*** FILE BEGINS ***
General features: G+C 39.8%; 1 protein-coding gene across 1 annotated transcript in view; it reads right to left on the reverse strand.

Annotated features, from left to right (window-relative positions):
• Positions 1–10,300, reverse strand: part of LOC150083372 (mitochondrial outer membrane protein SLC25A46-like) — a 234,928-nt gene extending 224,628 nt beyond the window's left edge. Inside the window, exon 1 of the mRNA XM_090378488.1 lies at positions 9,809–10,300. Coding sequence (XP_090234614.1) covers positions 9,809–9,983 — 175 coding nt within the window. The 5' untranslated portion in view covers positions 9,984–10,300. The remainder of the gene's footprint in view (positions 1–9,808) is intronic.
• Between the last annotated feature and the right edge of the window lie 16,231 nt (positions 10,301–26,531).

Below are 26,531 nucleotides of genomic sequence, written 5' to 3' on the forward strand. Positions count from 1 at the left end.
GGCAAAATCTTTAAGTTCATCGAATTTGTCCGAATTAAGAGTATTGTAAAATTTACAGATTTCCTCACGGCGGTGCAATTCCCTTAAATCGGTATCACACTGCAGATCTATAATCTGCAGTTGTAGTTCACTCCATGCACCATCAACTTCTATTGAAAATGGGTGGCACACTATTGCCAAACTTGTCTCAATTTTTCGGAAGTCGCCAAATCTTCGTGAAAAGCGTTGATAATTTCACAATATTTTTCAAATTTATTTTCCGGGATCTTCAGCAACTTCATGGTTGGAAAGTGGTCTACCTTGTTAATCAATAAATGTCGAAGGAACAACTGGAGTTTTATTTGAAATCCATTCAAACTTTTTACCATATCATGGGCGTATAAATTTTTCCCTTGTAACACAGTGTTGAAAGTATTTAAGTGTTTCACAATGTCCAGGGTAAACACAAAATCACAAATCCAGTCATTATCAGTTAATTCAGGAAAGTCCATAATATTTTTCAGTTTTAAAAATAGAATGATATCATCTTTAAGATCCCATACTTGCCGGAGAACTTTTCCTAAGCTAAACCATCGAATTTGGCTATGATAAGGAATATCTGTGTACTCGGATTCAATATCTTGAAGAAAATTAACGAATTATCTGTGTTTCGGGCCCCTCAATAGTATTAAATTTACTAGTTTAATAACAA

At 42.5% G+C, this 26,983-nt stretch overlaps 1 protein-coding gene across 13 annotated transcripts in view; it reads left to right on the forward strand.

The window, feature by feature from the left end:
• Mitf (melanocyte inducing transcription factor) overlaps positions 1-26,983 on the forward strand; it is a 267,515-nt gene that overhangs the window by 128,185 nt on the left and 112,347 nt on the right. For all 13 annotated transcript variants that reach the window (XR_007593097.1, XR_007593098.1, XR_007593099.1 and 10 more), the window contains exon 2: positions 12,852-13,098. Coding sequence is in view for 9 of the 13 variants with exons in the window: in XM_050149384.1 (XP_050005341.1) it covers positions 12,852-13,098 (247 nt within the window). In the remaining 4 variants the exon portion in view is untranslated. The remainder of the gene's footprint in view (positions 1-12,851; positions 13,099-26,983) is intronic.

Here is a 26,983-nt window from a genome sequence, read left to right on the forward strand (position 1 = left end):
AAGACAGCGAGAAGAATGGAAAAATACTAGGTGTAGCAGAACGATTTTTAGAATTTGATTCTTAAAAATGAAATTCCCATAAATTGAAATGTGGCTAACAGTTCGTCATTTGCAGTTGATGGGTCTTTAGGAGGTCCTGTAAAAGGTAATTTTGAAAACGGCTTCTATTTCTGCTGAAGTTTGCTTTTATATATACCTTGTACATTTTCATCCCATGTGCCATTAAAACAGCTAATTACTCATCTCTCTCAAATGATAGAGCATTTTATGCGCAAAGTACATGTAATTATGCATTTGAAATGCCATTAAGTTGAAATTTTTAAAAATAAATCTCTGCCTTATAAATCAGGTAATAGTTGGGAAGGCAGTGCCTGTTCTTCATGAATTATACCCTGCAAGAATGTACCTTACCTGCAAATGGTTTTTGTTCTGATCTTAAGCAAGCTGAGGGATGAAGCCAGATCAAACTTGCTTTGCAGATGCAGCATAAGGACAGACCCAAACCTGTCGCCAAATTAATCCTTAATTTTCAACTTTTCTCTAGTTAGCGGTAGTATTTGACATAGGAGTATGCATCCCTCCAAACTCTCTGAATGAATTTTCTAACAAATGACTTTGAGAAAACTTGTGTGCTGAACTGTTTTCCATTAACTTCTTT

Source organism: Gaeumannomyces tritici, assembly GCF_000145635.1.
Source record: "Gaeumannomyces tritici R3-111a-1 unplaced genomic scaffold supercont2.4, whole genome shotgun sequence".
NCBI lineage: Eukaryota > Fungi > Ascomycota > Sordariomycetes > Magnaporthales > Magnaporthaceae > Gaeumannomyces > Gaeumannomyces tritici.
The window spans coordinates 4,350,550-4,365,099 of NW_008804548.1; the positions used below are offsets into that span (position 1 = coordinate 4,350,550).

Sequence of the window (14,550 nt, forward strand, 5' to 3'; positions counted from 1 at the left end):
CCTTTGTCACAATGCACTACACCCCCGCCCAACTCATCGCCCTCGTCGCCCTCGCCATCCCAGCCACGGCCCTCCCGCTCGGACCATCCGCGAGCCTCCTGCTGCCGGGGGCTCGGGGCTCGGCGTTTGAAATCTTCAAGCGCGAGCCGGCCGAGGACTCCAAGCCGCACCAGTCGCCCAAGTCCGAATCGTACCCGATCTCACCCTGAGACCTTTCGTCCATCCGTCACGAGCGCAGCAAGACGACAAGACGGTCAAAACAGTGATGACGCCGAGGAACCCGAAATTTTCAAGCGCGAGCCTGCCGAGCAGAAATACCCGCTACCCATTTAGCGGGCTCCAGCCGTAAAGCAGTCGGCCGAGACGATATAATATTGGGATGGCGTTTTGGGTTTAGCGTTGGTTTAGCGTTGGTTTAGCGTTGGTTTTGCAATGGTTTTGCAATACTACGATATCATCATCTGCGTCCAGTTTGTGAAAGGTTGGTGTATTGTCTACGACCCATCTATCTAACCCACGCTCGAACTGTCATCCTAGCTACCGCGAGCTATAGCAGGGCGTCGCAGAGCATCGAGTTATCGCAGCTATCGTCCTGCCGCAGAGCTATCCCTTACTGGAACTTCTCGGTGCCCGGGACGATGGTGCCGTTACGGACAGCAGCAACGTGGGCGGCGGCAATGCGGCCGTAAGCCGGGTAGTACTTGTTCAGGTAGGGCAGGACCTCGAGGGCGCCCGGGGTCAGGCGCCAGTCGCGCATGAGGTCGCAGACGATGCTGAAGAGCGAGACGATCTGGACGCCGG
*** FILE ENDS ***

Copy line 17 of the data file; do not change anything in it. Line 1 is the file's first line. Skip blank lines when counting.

CCTTTGTCACAATGCACTACACCCCCGCCCAACTCATCGCCCTCGTCGCCCTCGCCATCCCAGCCACGGCCCTCCCGCTCGGACCATCCGCGAGCCTCCTGCTGCCGGGGGCTCGGGGCTCGGCGTTTGAAATCTTCAAGCGCGAGCCGGCCGAGGACTCCAAGCCGCACCAGTCGCCCAAGTCCGAATCGTACCCGATCTCACCCTGAGACCTTTCGTCCATCCGTCACGAGCGCAGCAAGACGACAAGACGGTCAAAACAGTGATGACGCCGAGGAACCCGAAATTTTCAAGCGCGAGCCTGCCGAGCAGAAATACCCGCTACCCATTTAGCGGGCTCCAGCCGTAAAGCAGTCGGCCGAGACGATATAATATTGGGATGGCGTTTTGGGTTTAGCGTTGGTTTAGCGTTGGTTTAGCGTTGGTTTTGCAATGGTTTTGCAATACTACGATATCATCATCTGCGTCCAGTTTGTGAAAGGTTGGTGTATTGTCTACGACCCATCTATCTAACCCACGCTCGAACTGTCATCCTAGCTACCGCGAGCTATAGCAGGGCGTCGCAGAGCATCGAGTTATCGCAGCTATCGTCCTGCCGCAGAGCTATCCCTTACTGGAACTTCTCGGTGCCCGGGACGATGGTGCCGTTACGGACAGCAGCAACGTGGGCGGCGGCAATGCGGCCGTAAGCCGGGTAGTACTTGTTCAGGTAGGGCAGGACCTCGAGGGCGCCCGGGGTCAGGCGCCAGTCGCGCATGAGGTCGCAGACGATGCTGAAGAGCGAGACGATCTGGACGCCGG